radsoxfan

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The tax avoidance thing is really interesting because it could really interfere with his desire - if he had one - to retire a Dodger. He's only 28 so a 10 year deal takes him to 38. That's not that old for an elite player. Here in Philly Bryce Harper is already saying his deal through his age 38 season isn't long enough since he wants to play into his 40s. He wants Philly to tack on some years right now.

If Ohtani ever wanted to talk on extra years to stay in LA, then that would force him to pay CA state tax on that 68M deferred salary for each year. He now has a pretty sizable economic incentive to leave LA before that first 68M payment comes his way.

If lowering the AAV was his primary goal, I don't get why they didn't make it a 12 or 13 year deal. There's precedent with Harper's deal and it would take him into his 40s and push out the risk of getting into a position where he wants to stay longer in LA and still avoid taxes on the big deferred payments.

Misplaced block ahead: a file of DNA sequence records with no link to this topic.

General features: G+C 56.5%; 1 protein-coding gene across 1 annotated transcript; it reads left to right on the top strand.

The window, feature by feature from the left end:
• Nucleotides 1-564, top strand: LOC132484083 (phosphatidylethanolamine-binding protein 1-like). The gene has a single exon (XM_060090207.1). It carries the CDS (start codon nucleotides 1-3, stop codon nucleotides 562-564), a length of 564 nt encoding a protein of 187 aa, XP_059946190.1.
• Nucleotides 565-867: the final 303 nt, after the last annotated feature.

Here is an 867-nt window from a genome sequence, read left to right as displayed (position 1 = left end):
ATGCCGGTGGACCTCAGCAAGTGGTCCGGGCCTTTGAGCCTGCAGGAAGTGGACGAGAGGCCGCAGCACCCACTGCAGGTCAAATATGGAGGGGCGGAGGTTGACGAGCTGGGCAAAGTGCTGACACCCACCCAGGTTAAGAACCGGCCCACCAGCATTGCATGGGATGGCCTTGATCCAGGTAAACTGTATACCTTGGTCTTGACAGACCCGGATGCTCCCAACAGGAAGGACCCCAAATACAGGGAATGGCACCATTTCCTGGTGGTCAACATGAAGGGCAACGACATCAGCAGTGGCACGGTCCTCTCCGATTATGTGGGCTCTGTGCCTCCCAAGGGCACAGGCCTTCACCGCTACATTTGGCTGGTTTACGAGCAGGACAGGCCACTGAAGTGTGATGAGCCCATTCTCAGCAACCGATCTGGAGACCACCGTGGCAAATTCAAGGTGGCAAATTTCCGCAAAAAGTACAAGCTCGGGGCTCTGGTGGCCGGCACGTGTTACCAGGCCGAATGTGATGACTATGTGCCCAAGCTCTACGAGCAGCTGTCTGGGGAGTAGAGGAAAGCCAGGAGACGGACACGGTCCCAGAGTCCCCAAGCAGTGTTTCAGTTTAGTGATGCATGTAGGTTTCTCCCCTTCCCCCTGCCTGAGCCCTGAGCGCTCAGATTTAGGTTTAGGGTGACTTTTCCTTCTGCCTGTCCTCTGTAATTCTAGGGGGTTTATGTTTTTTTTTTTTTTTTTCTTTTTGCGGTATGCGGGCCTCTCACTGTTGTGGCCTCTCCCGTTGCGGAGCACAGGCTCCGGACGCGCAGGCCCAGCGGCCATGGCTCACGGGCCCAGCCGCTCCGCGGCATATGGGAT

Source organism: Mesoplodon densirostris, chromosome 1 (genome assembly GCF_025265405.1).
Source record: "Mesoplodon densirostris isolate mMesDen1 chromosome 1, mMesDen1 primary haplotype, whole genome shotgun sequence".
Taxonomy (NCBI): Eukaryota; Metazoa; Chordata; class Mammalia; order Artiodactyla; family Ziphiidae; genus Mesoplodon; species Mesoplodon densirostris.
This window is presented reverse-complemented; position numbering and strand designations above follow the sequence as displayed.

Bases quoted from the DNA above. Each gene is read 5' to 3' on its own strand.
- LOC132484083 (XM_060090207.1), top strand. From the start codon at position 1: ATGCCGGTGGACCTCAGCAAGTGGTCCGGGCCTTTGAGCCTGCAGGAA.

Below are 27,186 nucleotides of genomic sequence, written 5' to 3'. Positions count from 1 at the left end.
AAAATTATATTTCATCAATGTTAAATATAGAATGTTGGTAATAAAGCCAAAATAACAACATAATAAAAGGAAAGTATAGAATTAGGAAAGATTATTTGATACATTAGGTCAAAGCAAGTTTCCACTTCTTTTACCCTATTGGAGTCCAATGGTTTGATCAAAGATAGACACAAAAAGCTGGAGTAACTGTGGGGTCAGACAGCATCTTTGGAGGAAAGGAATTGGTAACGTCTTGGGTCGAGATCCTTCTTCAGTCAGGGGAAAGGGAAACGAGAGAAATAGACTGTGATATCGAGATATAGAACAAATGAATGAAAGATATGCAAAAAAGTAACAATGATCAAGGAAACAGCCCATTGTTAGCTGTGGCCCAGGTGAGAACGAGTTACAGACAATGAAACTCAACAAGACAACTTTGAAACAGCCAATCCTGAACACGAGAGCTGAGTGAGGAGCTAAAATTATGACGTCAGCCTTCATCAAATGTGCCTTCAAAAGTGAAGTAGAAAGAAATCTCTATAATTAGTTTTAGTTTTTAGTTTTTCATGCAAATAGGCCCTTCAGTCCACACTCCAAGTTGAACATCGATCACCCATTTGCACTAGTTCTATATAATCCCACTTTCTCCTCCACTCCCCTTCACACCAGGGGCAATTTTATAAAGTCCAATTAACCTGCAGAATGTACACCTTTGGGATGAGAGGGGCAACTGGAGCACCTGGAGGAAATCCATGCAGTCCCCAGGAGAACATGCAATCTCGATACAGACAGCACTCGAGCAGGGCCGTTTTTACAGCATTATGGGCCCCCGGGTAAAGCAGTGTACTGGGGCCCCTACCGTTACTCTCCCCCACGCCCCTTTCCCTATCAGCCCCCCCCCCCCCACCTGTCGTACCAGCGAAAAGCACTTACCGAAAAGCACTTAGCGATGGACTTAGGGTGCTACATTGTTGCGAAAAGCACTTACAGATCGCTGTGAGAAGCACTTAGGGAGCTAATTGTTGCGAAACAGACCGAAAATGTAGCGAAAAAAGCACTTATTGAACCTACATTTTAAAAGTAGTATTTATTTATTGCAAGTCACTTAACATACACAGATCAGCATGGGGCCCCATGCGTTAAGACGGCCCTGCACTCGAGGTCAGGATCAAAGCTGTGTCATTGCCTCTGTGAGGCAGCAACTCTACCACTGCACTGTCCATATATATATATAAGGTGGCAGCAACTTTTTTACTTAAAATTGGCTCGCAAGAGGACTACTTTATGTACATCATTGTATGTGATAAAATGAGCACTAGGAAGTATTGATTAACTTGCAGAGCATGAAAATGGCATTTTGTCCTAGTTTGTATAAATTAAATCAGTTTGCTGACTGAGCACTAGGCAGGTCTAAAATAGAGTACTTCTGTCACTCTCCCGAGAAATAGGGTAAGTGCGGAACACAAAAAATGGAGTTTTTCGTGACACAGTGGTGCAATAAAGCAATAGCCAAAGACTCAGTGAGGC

I thought it was a bit odd this contract is "only" 10 years as well. It could easily have been longer and made the AAV even less with the same $.

He also called the Dodgers his "next" team on his announcement. Maybe he has ideas about his career in 10 years after the Dodgers, he might still be a good player.
 

AlNipper49

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can the CA tax authorities go after this? This seems like tax avoidance.
But seriously, 2M a year doesn’t go that far in LA
Why would he do this willingly? (Other than the tax reasons)
Every single bank in the world would underwrite his loan for almost nothing.
 

pearccol

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Yeah, CA’s FTB (tax org) is one of the most aggressive in deciding what counts as ‘doing business in CA’ - I strongly suspect they think ‘getting paid for games played in CA 10 years prior’ counts as CA income
yeah, will be fascinating to see how CA views this. Do you pay tax on the $68m per year based on your residence when you “earned” it, or when you “receive” it?!?
 

Jace II